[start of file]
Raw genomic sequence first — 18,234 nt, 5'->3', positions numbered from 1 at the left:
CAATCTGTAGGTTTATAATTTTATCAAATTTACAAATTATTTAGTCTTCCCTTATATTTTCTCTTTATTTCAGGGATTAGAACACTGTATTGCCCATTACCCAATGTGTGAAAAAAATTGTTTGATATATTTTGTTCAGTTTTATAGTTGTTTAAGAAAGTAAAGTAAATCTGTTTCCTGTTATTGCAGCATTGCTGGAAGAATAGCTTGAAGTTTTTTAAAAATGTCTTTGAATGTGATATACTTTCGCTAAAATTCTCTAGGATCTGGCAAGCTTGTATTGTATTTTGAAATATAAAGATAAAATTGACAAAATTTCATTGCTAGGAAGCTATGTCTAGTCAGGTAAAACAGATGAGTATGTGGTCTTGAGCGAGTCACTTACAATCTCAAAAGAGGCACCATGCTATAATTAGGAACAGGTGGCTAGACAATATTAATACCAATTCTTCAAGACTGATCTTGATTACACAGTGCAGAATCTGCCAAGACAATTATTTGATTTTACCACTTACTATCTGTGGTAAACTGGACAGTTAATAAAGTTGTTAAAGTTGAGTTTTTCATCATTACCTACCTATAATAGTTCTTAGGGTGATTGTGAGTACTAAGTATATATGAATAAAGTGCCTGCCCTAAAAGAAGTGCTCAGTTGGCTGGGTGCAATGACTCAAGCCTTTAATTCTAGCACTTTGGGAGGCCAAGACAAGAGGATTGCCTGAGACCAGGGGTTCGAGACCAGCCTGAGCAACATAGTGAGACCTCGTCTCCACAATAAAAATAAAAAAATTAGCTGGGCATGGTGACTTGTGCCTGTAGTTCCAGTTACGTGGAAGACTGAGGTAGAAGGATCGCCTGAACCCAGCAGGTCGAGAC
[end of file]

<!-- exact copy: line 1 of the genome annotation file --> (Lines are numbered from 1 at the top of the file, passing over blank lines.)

Raw genomic sequence first — 18,234 nt, 5'->3', positions numbered from 1 at the left: